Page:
Belgium, France, the United Kingdom, Ireland and Netherlands cited legal costs and concerns criminal procedures could be compromised if suspects were granted lawyers for the entire length of their detainment, EUobserver reported.
The five countries filed a joint letter Friday saying the proposal would create "substantial difficulties" for investigators and could slow the process if lawyers were involved.
The extra legal costs were also of concern, they said.
"It is not possible to legislate to enhance and strengthen the rights of defendants -- either at EU or domestic level -- without also factoring in the resources and functioning of the criminal justice system," the letter reads.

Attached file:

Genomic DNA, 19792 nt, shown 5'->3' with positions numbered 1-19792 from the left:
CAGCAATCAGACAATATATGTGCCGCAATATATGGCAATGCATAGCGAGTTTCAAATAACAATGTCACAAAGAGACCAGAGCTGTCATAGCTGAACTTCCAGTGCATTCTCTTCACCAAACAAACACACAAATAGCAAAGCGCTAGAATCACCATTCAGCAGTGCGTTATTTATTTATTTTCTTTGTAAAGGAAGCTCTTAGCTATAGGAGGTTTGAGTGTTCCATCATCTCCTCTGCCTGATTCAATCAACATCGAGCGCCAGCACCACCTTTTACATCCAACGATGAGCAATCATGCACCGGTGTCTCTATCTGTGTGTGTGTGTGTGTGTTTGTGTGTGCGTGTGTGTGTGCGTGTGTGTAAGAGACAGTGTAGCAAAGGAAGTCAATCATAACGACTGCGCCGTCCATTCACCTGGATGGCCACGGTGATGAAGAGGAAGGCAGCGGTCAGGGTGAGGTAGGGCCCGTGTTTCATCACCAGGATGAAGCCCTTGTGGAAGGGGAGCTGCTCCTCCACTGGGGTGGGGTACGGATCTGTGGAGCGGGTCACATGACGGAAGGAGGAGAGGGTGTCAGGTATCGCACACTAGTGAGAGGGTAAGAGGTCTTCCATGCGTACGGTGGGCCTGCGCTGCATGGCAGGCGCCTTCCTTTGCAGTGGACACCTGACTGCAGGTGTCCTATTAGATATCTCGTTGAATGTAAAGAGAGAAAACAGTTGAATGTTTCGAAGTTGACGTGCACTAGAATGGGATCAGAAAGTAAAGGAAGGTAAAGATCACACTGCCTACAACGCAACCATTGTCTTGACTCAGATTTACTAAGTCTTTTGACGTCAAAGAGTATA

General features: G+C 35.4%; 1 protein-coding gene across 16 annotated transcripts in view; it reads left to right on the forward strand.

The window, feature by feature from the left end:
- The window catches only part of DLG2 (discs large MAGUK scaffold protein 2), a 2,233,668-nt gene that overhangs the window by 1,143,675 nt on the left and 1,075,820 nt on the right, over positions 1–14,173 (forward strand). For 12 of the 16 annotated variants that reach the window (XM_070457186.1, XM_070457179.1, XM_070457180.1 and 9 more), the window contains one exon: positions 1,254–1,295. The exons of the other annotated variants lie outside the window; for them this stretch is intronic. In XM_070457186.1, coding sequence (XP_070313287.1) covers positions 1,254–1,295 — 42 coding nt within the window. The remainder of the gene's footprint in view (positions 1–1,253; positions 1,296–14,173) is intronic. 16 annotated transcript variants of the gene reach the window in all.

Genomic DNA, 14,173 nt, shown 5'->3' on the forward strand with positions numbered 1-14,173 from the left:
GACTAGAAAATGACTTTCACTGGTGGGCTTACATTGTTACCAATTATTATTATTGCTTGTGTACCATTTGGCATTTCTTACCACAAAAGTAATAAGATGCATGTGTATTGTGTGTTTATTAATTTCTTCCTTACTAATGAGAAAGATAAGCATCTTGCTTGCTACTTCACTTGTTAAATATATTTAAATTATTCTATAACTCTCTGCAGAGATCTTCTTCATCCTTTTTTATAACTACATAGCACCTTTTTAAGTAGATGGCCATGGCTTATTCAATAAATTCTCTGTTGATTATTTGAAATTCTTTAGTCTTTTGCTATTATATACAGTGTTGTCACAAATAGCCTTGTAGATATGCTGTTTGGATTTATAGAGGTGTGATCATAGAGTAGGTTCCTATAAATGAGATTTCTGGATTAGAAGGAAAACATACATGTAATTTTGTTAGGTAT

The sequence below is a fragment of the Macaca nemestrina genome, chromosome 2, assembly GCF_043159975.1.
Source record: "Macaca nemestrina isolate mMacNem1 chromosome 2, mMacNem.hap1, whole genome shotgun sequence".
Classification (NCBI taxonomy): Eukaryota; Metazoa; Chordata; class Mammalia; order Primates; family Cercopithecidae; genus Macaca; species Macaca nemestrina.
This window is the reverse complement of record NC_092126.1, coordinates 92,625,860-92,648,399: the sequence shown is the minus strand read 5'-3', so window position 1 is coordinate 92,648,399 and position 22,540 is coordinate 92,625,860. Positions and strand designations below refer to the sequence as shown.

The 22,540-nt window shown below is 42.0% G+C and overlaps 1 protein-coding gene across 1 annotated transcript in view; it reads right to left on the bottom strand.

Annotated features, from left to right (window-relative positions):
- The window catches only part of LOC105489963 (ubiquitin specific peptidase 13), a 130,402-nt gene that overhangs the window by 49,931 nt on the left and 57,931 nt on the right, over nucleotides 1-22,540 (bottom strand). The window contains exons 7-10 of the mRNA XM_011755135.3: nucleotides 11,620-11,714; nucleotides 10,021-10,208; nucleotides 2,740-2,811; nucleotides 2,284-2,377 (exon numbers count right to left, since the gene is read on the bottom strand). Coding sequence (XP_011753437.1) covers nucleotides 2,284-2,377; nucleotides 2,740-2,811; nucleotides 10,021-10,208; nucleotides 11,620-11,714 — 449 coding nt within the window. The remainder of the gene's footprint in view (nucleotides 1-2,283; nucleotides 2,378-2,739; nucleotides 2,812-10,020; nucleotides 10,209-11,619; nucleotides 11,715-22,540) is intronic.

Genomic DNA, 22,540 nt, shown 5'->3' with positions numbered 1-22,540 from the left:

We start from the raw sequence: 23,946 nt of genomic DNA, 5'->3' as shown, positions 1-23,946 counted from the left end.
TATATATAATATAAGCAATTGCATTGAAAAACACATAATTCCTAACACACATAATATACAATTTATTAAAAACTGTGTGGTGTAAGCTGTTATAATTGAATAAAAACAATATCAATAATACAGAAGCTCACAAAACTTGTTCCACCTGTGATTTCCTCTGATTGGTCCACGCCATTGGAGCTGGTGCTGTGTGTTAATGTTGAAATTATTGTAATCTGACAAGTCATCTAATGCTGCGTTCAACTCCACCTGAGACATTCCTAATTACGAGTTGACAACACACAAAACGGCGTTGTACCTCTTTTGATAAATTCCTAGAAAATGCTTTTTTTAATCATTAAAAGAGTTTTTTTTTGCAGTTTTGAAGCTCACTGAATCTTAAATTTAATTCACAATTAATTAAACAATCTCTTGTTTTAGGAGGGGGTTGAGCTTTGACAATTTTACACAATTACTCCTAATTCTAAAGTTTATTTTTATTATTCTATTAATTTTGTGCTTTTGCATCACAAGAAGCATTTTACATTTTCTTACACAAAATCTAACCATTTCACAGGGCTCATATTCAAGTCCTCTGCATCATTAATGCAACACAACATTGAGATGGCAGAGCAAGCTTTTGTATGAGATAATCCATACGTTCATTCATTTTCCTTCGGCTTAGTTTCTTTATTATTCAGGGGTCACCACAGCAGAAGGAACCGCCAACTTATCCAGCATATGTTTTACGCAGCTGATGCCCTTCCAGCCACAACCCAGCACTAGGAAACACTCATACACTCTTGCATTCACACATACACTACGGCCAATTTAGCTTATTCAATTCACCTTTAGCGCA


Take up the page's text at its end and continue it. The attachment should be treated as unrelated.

However, commission spokesman Matthew Newman said ensuring a lawyer to suspects is "key ... to build confidence and mutual trust."
The proposals, announced in June, are an attempt to extend defendants' rights across the European Union.
"Citizens must know that wherever they go in the EU, they can be confident that minimum procedural rights will be guaranteed," Newman told the EUobserver.